The Right Time to Start Spelling Instruction
by Marie Rippel
Children have such a variety of needs—especially when it comes to spelling. You want to get it right, so naturally you have questions about the right time to start spelling instruction.
When is the right time to start spelling?
My 12-year-old is struggling … where do I start?
My child is five, but he’s reading … is it too soon to start?
Since everyone’s situation is unique, you may have guessed that there are no “one size fits all” answers.
But these are all great questions that deserve a response. I’ll do my best to answer them here, but if you ever have questions about timing and placement, please pick up the phone and call us, or shoot us an email.
What’s the Right Time to Start Spelling Instruction?
My general recommendation is to begin spelling instruction after your child has a strong start in reading.
Here are recommendations concerning some more specific situations:
Generally speaking, I recommend that a child complete All About Reading Level 1 (or the equivalent), and then start All About Spelling Level 1 along with All About Reading Level 2. For most children, this means starting spelling around the end of first grade.
For a child who is reading above AAR Level 1, start with AAS Level 1 and the appropriate level of AAR. See our reading placement guides here.
Older children who are reading above AAR Level 1—and have previous experience with a phonogram-based spelling program—may be able to jump directly into AAS Level 2.
Struggling spellers of any age should begin in AAS Level 1. This ensures that there will be no gaps in your child’s learning.
Why Wait to Start Spelling?
There are three main reasons to delay spelling instruction until after the child has begun reading. Here’s the rationale:
While learning to read, students pick up basic skills that will enable them to spell more easily.
For example, in All About Reading Level 1 a number of important reading skills are thoroughly and systematically taught. Students review the first sound for each phonogram and learn how to blend these sounds into words. They hone their reading ability with phonemic awareness skills like rhyming and alliteration. And they gradually add additional phonogram sounds.
When students are ready for spelling instruction, the first steps in All About Spelling Level 1 quickly review these crucial reading skills, and then build on these concepts. A strong foundation in reading paves the way for an incremental introduction of spelling skills and strategies that help students become successful spellers.
It’s easier to decode words than it is to encode words.
Reading requires decoding. Once a child learns that the phonogram ay always says /ā/, reading words like stay, display, and mayhem is easy. But spelling requires encoding. Consider the sound of /ā/. It can be written as a, ai, ea, a-consonant-e, eigh, ei, ey, or ay. Can you see why it may be easier for a child to read the word neighbor than it is for him to spell the word neighbor? Acquiring the skills required to decode words provides the foundation students need to learn to encode words.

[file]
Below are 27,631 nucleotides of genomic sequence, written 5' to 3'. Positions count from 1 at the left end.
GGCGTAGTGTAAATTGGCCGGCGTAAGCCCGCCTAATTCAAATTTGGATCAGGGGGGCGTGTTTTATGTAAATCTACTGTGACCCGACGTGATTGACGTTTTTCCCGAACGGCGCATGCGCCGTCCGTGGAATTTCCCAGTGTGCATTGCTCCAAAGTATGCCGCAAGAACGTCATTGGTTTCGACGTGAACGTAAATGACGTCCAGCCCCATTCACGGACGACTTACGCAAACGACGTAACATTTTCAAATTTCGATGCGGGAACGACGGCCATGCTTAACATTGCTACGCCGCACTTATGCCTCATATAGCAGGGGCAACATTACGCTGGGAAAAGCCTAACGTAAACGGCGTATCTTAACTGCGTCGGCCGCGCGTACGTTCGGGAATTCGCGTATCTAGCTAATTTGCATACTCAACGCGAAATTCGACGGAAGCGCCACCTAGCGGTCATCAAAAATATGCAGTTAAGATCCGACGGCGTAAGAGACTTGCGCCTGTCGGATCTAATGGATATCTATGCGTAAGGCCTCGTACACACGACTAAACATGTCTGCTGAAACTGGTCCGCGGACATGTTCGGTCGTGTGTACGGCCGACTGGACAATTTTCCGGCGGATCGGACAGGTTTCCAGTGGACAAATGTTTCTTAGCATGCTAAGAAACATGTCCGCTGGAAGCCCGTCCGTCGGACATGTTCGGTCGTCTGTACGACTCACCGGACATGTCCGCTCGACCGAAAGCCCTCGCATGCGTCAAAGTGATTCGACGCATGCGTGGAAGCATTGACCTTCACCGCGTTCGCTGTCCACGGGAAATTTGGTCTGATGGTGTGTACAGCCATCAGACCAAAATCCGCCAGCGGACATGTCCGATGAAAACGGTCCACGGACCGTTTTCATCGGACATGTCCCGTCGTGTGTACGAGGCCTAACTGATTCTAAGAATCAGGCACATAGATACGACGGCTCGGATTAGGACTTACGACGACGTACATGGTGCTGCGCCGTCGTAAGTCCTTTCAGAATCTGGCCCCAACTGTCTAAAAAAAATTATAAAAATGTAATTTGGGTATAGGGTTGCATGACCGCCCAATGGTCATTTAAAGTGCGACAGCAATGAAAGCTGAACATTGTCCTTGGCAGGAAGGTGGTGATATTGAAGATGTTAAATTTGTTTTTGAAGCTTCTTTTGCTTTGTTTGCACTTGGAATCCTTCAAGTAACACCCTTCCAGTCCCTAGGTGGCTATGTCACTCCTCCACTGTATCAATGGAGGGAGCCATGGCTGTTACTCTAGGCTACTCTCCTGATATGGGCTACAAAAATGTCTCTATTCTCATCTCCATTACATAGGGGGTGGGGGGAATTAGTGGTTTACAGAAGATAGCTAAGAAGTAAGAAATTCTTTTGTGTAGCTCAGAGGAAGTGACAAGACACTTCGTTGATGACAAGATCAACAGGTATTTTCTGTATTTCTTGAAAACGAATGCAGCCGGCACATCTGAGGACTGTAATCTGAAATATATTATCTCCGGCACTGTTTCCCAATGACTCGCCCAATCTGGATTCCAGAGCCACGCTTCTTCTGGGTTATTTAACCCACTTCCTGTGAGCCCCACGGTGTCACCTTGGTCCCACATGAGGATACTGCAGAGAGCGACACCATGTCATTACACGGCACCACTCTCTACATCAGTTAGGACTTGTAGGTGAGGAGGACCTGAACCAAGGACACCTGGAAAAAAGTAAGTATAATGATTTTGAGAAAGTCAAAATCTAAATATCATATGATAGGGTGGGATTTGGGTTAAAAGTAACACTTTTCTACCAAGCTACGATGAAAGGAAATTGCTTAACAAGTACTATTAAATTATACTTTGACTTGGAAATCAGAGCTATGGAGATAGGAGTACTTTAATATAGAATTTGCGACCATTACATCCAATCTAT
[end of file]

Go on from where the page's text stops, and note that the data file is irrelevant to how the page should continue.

Learning to read first provides a “scaffolding” approach to learning spelling.
Reading helps a child establish a visual memory of many words, which acts as one of the first “rungs” in the scaffolding process. But spelling isn’t just visual, and relying on visual strategies alone is overwhelming for most kids. Successful spelling requires a combination of four main spelling strategies—visual, phonetic, rules-based, and morphemic. Building a strong reading foundation strengthens this core strategy and better prepares your child for spelling success.
Why You Don’t Want to Wait Too Long . . .
This is an important point. Some programs recommend that you don’t start spelling instruction until the child is in third grade.
That is too long to wait. Here’s why:
You don’t want your child to start guessing at how to spell words. Bad habits are hard to correct. It is easier to learn something correctly the first time.
You want to teach spelling before your child needs it for other subjects in school.
You don’t want your child to internalize the idea that “I’m just a bad speller.” You want to give him skills and confidence as early in his school career as possible.
Ideally, you want to start teaching spelling by the end of first grade. But if your child is older than that, don’t despair! All About Spellingis perfect for older kids as well.
An Added Benefit
Some kids are actually able to wrap their minds around spelling more easily than reading. I’ve noticed that these kids are usually very analytical, and some of them have tried to learn to read so many times that they are just frustrated with the whole process. Most often, their previous reading programs have let them down and they feel like they’ve hit a wall. But when they start fresh with All About Spelling, it’s like a light bulb goes on.
Instead of trying yet another reading program—and fearing that they’ll never be able to read—they have a fresh start with spelling, and everything begins to make sense. It’s not normally the way it works, but for some kids, learning to spell actually makes reading easier! We’ve heard from many delighted parents and tutors who report that their students’ reading level increased a couple of grade levels as they worked through All About Spelling. That’s what I like to hear!
We just considered a variety of scenarios, but for the vast majority of students, the answer to “When do I start?” is very simple.